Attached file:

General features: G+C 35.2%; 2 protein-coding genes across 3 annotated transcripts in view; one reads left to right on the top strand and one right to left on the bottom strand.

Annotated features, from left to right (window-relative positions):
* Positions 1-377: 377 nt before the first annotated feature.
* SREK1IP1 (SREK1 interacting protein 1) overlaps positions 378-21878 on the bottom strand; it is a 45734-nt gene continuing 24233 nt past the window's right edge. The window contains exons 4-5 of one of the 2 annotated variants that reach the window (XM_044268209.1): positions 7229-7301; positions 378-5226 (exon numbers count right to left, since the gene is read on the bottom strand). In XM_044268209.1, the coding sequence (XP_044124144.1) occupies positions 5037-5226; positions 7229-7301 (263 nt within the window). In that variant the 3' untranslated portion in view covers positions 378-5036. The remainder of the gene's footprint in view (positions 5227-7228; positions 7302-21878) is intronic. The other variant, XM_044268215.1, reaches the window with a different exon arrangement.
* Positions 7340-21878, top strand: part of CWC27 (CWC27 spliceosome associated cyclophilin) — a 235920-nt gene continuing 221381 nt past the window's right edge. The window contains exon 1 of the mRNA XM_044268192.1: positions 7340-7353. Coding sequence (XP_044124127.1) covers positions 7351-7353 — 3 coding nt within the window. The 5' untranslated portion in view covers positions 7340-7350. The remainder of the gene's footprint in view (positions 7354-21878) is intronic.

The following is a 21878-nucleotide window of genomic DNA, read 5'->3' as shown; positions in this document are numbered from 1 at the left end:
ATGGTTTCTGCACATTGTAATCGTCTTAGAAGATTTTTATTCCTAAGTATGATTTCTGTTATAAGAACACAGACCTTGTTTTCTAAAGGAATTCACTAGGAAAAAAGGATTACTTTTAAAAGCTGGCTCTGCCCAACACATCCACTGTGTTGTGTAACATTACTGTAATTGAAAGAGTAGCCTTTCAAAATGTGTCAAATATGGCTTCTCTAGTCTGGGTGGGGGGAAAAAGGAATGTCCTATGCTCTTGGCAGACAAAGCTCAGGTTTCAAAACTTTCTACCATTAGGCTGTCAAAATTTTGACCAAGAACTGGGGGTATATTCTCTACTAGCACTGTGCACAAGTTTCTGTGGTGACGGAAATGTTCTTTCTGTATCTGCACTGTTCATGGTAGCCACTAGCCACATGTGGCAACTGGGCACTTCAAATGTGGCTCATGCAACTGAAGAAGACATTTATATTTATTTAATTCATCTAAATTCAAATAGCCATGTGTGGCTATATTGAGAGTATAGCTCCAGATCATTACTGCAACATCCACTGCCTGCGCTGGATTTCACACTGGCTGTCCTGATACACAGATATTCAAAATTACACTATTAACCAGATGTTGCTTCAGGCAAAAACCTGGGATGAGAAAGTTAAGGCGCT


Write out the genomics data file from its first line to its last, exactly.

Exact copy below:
General features: G+C 35.2%; 2 protein-coding genes across 3 annotated transcripts in view; one reads left to right on the top strand and one right to left on the bottom strand.

Annotated features, from left to right (window-relative positions):
* Positions 1-377: 377 nt before the first annotated feature.
* SREK1IP1 (SREK1 interacting protein 1) overlaps positions 378-21878 on the bottom strand; it is a 45734-nt gene continuing 24233 nt past the window's right edge. The window contains exons 4-5 of one of the 2 annotated variants that reach the window (XM_044268209.1): positions 7229-7301; positions 378-5226 (exon numbers count right to left, since the gene is read on the bottom strand). In XM_044268209.1, the coding sequence (XP_044124144.1) occupies positions 5037-5226; positions 7229-7301 (263 nt within the window). In that variant the 3' untranslated portion in view covers positions 378-5036. The remainder of the gene's footprint in view (positions 5227-7228; positions 7302-21878) is intronic. The other variant, XM_044268215.1, reaches the window with a different exon arrangement.
* Positions 7340-21878, top strand: part of CWC27 (CWC27 spliceosome associated cyclophilin) — a 235920-nt gene continuing 221381 nt past the window's right edge. The window contains exon 1 of the mRNA XM_044268192.1: positions 7340-7353. Coding sequence (XP_044124127.1) covers positions 7351-7353 — 3 coding nt within the window. The 5' untranslated portion in view covers positions 7340-7350. The remainder of the gene's footprint in view (positions 7354-21878) is intronic.

The following is a 21878-nucleotide window of genomic DNA, read 5'->3' as shown; positions in this document are numbered from 1 at the left end:
ATGGTTTCTGCACATTGTAATCGTCTTAGAAGATTTTTATTCCTAAGTATGATTTCTGTTATAAGAACACAGACCTTGTTTTCTAAAGGAATTCACTAGGAAAAAAGGATTACTTTTAAAAGCTGGCTCTGCCCAACACATCCACTGTGTTGTGTAACATTACTGTAATTGAAAGAGTAGCCTTTCAAAATGTGTCAAATATGGCTTCTCTAGTCTGGGTGGGGGGAAAAAGGAATGTCCTATGCTCTTGGCAGACAAAGCTCAGGTTTCAAAACTTTCTACCATTAGGCTGTCAAAATTTTGACCAAGAACTGGGGGTATATTCTCTACTAGCACTGTGCACAAGTTTCTGTGGTGACGGAAATGTTCTTTCTGTATCTGCACTGTTCATGGTAGCCACTAGCCACATGTGGCAACTGGGCACTTCAAATGTGGCTCATGCAACTGAAGAAGACATTTATATTTATTTAATTCATCTAAATTCAAATAGCCATGTGTGGCTATATTGAGAGTATAGCTCCAGATCATTACTGCAACATCCACTGCCTGCGCTGGATTTCACACTGGCTGTCCTGATACACAGATATTCAAAATTACACTATTAACCAGATGTTGCTTCAGGCAAAAACCTGGGATGAGAAAGTTAAGGCGCT